Sat. Aug 13th, 2022
Brussels, 25 July 2022
See question(s): E-002002/2022

EN
E-002002/2022
Answer given by Ms Kyriakides
on behalf of the European Commission
(25.7.2022)
The evaluation of the EU legislation on blood, tissues and cells1 showed that a sustainable supply for plasma derived medicinal problems is a key concern, and this was included in the impact assessment for the revision of this legislation.
According to Article 168(4) of the Treaty on the Functioning of the European Union2, the EU can adopt measures setting high standards of quality and safety of organs and substances of human origin, blood and blood derivatives. However, the organisation of blood services and collection of blood components, including plasma, is within the remit of the Member States.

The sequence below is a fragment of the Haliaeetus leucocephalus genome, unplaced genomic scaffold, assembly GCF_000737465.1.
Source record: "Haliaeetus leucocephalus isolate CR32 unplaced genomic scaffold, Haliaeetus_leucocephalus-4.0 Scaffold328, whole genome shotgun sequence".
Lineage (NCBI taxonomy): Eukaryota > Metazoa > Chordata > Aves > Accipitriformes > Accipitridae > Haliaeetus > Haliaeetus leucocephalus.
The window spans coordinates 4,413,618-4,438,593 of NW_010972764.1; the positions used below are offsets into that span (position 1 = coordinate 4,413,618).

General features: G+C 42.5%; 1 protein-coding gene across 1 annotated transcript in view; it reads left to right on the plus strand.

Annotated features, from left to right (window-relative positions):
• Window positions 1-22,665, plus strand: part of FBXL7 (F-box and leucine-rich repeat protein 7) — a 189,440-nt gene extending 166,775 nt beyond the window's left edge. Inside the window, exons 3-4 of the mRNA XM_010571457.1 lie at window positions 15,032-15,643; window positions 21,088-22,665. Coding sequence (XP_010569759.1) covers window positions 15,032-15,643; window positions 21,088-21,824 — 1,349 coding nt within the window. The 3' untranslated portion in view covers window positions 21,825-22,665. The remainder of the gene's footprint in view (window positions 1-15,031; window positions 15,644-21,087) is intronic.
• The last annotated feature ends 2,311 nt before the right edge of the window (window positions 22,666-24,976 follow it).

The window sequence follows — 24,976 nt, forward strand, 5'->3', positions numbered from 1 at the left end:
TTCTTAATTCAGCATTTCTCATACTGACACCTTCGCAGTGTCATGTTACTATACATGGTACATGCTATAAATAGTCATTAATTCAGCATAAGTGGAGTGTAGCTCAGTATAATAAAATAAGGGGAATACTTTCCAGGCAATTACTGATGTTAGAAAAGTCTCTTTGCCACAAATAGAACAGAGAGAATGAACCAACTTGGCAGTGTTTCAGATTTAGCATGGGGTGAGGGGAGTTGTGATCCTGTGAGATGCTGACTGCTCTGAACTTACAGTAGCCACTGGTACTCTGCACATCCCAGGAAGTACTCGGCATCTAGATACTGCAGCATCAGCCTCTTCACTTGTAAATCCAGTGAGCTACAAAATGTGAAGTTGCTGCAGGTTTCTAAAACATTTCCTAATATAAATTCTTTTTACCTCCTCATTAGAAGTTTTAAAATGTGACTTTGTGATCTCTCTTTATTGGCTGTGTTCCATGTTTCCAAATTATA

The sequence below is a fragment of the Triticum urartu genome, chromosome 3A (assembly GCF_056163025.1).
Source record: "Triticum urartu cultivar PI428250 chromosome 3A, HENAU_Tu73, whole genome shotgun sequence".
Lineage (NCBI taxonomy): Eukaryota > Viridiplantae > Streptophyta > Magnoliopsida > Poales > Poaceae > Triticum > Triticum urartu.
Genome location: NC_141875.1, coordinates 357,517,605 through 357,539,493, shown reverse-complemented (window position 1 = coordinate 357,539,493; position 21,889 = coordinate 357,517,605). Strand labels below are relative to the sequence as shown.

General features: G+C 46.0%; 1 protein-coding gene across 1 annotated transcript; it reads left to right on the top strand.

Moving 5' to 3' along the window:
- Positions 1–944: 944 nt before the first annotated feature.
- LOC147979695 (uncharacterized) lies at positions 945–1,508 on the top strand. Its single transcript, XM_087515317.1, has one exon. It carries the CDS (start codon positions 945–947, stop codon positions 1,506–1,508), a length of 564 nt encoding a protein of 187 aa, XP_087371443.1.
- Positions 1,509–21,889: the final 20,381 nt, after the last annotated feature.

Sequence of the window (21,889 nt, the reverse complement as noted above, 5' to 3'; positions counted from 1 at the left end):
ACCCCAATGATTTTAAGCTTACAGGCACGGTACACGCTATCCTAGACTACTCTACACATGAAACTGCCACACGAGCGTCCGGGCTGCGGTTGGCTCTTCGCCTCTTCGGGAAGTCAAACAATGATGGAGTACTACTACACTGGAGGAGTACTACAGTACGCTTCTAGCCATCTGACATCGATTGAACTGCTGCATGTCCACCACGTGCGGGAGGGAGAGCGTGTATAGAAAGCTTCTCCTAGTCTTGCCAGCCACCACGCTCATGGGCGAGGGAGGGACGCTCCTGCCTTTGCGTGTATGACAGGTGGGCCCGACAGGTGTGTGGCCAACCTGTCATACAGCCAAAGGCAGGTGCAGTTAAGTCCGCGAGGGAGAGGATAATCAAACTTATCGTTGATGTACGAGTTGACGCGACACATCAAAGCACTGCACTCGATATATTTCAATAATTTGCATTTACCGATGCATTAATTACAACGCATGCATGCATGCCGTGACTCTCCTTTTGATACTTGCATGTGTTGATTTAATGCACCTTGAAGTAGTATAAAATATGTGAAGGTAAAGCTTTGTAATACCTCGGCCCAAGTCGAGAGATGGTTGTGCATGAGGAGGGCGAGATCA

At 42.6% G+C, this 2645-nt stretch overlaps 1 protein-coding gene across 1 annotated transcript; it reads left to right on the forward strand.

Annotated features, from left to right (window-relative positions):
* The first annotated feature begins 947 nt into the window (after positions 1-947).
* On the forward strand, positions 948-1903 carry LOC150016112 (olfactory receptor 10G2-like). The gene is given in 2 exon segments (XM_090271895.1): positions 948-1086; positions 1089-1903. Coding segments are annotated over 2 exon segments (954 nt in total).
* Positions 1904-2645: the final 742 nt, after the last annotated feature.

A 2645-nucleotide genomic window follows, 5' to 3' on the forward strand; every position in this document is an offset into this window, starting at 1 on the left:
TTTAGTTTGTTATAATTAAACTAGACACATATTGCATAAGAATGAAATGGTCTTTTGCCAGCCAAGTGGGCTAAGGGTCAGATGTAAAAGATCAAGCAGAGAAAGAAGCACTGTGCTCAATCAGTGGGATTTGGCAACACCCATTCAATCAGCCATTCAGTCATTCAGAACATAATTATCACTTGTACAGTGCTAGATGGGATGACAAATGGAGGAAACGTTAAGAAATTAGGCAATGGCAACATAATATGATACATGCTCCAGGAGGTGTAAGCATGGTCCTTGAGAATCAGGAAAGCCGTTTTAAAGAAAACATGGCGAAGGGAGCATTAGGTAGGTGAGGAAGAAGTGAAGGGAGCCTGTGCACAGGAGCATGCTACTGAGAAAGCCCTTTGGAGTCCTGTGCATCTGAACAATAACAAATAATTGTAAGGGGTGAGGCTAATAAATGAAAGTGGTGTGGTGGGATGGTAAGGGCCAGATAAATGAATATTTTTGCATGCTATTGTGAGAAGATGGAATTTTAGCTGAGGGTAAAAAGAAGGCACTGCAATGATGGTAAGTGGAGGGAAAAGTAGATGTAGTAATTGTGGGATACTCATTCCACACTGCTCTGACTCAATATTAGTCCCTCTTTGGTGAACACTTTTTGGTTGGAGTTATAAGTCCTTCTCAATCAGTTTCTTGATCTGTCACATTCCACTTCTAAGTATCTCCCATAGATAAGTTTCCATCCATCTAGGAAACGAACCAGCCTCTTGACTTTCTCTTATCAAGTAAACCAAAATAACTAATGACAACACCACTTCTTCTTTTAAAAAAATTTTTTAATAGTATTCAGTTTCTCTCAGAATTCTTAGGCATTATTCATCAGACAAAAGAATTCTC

The Commission will soon present a proposal to revise this legislation, in particular on the following aspects:
1. Improved definitions and a clear differentiation between different terms and concepts in order to ensure coherence with other relevant legislation.
2. New measures to monitor supply and notify shortages of critical substances of human origin. The proposal also strengthens donor protection, and provides for more frequently updated technical rules and more harmonised oversight. This is necessary for a responsible increase in plasma collection, in particular for frequent donors.
3. More coherence between the EU legal frameworks on blood, tissues and cells and on medicinal products to contribute, among other things, to a more sustainable supply of substances of human origin based medicinal products, such as plasma derived medicinal products.


1 SWD(2019) 375 final, https://health.ec.europa.eu/system/files/2019-10/swd_2019_376_en_0.pdf
2 Article 168.4.a of the Treaty on the Functioning of the European Union: https://eur-lex.europa.eu/legalcontent/EN/TXT/HTML/?uri=CELEX:12008E168&from=EN